Tech Take: Putting an AI-driven virtual assistant to the test

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Tech Take: Putting an AI-driven virtual assistant to the test

By Neil Chalk
Product Manager, 15below

Staying one step ahead of the latest tech trends has always been a priority at 15below. We embrace the challenge of developing new systems that make a difference to our customers, whether that is by resolving a long-standing problem, making the working day a little easier or simply helping them to deliver a superior service.

Not only are we committed to supporting our customers through innovative and creative solutions, our products typically benefit their customers too, so the advantages of getting it right can be widespread. We know how important it is for our customers to deliver a quality service that meets all their customers’ needs and how we can help.

Plus, we love nothing more than a chance to tinker with the latest tech!

Perhaps the best way to look at new technology and put it to the test of helping our customers is by road testing it for ourselves – and that’s exactly what we’ve been doing with our latest idea: An AI-driven virtual assistant.

The idea behind how we wanted our virtual assistant to work couldn’t have been simpler. We would follow these steps:

  • Open our calendar
  • Set some defaults like office location and working hours
  • Copy in our virtual assistant to emails and it will arrange meetings for us

The reality was a bit more nuanced. The devil proved to be in the details. I'll run through three examples to illustrate the pitfalls the product currently faces:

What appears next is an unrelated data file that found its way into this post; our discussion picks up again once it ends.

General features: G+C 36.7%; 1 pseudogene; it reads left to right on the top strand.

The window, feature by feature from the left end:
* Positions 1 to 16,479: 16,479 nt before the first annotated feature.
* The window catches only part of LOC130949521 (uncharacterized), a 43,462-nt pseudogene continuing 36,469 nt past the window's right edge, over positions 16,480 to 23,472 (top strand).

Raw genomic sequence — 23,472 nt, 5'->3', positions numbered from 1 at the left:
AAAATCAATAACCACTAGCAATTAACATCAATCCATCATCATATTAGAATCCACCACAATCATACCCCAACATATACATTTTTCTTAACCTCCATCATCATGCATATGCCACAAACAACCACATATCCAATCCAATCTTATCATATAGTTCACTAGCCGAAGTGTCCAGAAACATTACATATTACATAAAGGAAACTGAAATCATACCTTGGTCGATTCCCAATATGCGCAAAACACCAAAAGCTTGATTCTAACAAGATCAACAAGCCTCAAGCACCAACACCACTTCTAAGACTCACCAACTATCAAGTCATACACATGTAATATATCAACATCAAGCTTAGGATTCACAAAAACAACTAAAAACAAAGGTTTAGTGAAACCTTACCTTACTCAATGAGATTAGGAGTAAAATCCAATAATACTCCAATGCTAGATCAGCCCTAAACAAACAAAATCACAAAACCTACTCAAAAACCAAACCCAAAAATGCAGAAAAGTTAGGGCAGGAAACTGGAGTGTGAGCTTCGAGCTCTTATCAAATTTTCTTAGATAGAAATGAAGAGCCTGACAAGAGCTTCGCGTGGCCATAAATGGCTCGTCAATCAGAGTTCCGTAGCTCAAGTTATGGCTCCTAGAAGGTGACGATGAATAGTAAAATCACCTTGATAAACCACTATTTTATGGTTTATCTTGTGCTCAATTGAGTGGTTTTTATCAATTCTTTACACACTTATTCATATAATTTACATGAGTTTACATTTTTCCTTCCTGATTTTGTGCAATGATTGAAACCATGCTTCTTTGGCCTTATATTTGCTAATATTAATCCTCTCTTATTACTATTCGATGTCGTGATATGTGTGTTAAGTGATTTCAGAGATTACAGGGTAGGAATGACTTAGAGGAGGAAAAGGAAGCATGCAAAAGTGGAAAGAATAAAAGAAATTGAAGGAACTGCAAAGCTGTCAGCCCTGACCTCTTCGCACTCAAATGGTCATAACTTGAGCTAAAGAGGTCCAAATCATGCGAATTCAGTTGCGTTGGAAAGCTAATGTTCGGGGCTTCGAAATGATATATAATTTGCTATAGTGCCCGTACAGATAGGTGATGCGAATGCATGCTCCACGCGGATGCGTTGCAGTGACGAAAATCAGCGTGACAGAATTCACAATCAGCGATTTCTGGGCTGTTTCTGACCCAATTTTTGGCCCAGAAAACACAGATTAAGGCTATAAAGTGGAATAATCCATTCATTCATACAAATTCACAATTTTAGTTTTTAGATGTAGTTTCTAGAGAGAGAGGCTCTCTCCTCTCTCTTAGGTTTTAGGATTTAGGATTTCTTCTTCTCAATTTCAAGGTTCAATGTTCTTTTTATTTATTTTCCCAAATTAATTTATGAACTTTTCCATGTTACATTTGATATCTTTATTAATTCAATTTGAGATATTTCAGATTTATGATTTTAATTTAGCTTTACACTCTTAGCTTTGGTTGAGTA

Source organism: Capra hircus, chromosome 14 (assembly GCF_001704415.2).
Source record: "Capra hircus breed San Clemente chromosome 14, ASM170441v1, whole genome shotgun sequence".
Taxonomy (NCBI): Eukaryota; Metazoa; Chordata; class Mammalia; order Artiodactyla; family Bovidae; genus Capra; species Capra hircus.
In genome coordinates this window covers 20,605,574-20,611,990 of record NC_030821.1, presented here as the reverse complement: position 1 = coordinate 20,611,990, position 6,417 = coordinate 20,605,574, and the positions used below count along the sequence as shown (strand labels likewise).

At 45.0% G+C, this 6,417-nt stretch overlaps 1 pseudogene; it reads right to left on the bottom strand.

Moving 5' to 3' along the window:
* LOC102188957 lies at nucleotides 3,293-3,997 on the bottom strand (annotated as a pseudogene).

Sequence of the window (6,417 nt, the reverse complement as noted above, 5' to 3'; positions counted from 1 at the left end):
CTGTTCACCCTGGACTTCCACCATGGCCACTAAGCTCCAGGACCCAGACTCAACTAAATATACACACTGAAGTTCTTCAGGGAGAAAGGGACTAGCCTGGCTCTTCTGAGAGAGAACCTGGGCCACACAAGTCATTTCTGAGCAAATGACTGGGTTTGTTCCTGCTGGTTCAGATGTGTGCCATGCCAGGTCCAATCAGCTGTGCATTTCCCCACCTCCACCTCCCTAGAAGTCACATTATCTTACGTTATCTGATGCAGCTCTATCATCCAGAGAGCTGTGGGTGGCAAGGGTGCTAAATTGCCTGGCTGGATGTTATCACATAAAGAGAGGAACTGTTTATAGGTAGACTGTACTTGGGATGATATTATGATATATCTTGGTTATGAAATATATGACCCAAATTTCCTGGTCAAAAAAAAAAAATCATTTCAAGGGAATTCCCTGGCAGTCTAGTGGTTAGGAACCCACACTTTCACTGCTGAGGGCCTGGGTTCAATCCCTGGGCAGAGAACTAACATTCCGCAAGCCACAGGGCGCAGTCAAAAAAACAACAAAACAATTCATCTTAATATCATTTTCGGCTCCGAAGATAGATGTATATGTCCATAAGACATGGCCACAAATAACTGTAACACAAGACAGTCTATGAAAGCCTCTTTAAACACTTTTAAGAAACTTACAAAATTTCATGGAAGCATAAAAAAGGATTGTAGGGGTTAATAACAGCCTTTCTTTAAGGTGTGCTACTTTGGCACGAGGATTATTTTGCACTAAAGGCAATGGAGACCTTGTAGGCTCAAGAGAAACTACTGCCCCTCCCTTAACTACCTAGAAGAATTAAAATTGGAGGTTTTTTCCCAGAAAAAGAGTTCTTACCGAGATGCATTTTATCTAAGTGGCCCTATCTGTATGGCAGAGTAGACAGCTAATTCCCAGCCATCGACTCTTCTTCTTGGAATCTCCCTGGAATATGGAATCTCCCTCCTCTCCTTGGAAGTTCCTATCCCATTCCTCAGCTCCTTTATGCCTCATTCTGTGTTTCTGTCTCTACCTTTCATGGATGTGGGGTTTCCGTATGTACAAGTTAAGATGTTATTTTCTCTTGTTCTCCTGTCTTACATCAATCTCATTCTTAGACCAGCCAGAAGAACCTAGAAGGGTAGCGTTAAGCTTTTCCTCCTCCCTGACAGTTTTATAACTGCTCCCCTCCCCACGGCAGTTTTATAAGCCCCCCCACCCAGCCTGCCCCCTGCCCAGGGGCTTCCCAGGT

Meeting with the CEO

I copied in the virtual assistant, asking it to arrange a meeting in ‘Nick's office’. However, when the invite went out the location had been changed to ‘Neil's office’. As you can imagine that provoked some amusement about taking over the CEO's office! In this case it was harmless but in other situations it could lead to confusion and more email to arrange a meeting.

Meeting with multiple stakeholders

This one was more complex with a couple of times suggested for when to hold a meeting between three other people. The email conversation reached about 20 emails before I stepped in and booked it manually. It got stuck in a bit of a loop in which it was confirming minor details in a round robin way. It might have been useful to have a calendar integration option for those people as well; this is how a real assistant would work for internal meetings.

After work dinner with a colleague

This one was to stretch the virtual assistant a bit further. It started off quite efficiently, but got derailed by real human level conversation and small talk. It also needed to check with me on a lot of details. We're creatures of habit, so I could have provided the virtual assistant with a bit more background in one go. However, it leads to about five clarifying emails. I can see technically why it did that - and it makes total sense to learn that way - but it feels laborious while you are getting up and running.

Conclusion

Overall the experience was hopeful. Once this kind of technology is linked with greater calendar integration and more situational awareness it will be helpful. But at the moment it takes a little while to become useful. This will provide a barrier of entry to most and, because that work falls on the people you interact with, everyone needs to be an early adapter who is going find the technology beneficial in order to make full use of it.

Applying this at a wider scale in B2C communications, rather than the personal ones described here, is going to take great care. You may only have someone's attention at a touch point once before they choose your competitor. You need that first contact to be slick and helpful, so I'm not sure general virtual assistants are quite there yet. Alexa on the other hand... well, you should see our demo!


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